There are several types of professional certification programs in the world today, be it in engineering, construction, auto repair, medicine, etc. Basically, certification is saying the holder is proficient in a specific subject and should be recognized as a legitimate professional. To the holder, certification looks good on a resume and, thereby, is useful for generating more income. To the customer, certification instills confidence that the holder theoretically knows what he or she is doing. Such programs are supposed to define the level of competency needed to perform certain tasks and means the holder is intimate with specific methods, tools and techniques needed to perform the work. It is also not unusual for certifications to be renewed periodically to assure the holder is staying abreast of industrial developments.
However, not all certification programs are created equally and many are not worth the paper they are printed on. Two things bother me about certification: when it becomes too easy to obtain one, and if the certification is based on sheer humbug.
I've seen some programs where a person is awarded certification simply for signing the attendance roster for a class or seminar (and then quietly slips away for a round of golf). It shouldn't be a matter of merely attending a class, but if you truly learned something which, of course, should mean passing a test of some kind. The validity of certification is dubious if it only requires signing your name and answering an open book test. All it means is that the holder knows how to read and write.
I have seen some certification programs based on plain quackery, particularly in the I.T. industry. It is one thing to demonstrate proficiency in a particular programming language or technology, quite another when it comes to theories of management, systems or any area lacking standardization. In other words, certification should be based on science, not art. The difference between an art and a science is subtle but significant. An art form is based on the intuitiveness of the person performing the work, something that is difficult, if not impossible, to pass on to another human being. For example, apprentices serving under an artist may try for years to emulate the master, but may never attain his level of skill and creativity. In contrast, a science is based on tried and proven concepts and facts and, as such, can be easily taught to others. Certification, therefore, should be based on science, not art. Any certification program Without a set of standard and proven principles is meaningless.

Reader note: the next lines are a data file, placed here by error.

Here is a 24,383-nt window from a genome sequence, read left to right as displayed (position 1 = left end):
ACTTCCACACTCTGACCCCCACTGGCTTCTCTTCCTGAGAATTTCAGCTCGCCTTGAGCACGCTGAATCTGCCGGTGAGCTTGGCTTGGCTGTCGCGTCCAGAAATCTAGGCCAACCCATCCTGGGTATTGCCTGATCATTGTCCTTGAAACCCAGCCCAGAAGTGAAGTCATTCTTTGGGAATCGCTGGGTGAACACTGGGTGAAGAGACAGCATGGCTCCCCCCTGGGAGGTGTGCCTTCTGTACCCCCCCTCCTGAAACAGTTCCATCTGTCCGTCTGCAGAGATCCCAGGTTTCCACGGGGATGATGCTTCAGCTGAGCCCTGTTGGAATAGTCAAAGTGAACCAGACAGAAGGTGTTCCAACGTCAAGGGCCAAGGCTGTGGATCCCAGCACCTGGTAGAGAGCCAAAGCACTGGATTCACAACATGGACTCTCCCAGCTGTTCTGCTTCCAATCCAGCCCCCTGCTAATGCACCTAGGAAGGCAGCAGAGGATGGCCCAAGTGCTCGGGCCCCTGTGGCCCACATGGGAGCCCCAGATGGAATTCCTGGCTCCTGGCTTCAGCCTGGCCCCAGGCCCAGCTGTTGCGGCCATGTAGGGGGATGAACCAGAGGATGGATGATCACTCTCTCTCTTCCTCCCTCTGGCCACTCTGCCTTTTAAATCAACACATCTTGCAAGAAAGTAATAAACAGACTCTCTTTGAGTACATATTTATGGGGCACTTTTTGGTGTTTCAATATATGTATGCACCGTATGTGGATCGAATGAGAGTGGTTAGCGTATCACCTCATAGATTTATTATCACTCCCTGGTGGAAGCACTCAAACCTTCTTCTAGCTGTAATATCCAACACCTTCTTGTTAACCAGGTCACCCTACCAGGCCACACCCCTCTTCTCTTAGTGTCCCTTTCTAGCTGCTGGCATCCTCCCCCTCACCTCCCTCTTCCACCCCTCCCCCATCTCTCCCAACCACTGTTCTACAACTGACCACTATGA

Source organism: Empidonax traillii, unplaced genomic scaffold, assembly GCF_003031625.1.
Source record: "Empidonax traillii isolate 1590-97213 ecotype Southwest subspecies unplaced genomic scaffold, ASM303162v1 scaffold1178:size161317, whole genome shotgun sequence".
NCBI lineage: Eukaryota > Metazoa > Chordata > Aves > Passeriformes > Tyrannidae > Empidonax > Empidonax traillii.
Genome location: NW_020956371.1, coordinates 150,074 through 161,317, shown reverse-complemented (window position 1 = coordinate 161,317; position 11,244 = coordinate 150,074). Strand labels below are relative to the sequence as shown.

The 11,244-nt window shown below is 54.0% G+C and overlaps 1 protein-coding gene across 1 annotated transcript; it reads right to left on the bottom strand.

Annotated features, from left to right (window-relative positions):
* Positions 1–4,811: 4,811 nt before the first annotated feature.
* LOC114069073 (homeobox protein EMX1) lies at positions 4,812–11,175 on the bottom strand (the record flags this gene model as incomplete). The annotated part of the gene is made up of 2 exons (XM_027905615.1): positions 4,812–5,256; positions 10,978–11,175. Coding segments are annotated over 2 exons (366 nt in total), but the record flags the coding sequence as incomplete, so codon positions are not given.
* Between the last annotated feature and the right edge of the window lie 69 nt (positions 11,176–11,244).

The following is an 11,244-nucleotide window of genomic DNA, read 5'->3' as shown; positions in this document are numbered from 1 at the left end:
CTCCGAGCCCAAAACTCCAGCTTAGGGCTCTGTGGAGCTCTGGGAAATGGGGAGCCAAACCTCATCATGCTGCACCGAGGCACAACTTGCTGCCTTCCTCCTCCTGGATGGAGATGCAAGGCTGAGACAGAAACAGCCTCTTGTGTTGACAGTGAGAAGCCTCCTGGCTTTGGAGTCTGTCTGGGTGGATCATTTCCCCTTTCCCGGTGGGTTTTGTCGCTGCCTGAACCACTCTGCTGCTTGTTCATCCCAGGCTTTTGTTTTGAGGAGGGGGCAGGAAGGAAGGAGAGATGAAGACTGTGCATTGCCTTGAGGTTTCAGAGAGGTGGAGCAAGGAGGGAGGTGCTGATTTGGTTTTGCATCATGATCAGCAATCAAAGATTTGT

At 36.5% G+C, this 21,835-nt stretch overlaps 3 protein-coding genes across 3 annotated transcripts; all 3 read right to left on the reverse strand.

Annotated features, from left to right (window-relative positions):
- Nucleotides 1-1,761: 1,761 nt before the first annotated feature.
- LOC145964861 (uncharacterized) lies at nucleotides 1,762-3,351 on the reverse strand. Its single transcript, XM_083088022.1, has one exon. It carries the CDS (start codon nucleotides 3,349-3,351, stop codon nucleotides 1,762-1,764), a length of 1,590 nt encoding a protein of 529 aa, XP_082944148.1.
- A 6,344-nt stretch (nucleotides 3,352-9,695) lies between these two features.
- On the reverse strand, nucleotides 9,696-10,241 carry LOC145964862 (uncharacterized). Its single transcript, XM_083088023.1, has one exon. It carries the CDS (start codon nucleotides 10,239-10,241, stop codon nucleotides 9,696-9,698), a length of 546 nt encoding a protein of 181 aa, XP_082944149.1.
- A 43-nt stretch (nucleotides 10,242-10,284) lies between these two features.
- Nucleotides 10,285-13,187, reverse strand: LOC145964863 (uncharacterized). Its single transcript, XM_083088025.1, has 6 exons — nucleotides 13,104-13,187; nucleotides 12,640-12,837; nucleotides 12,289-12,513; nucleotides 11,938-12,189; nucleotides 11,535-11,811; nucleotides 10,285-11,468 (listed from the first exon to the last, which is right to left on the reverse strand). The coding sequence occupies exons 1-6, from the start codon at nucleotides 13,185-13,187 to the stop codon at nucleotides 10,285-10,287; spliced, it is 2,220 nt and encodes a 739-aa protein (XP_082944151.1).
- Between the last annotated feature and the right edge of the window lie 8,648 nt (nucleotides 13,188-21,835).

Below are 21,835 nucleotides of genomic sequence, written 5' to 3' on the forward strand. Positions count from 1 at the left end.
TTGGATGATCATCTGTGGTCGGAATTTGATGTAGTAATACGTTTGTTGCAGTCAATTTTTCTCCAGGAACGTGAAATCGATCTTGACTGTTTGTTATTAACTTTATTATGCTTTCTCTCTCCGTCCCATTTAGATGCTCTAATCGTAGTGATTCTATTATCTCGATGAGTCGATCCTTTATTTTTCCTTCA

It should be no small wonder why I am skeptical of someone claiming to be certified in a particular field of endeavor. It might sound nice, but I still want to determine if the person is truly competent before they perform a service for me. I consider such things as: what they know, what experience they have, how rigorous was the testing for their certification, and the integrity of the institution issuing the certificate.
Just remember, certification programs are big business. True, there are legitimate certification programs out there, but there are also some that are nothing more than marketing ploys. Does all this mean I frown upon certification programs? Absolutely not. I'm just saying, "caveat emptor" and challenging the institutions to be less frivolous in how they are issued.
Keep the Faith!
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Tim Bryce is the Managing Director of M. Bryce & Associates (MBA) of Palm Harbor, Florida and has over 30 years of experience in the management consulting field. He can be reached at firstname.lastname@example.org
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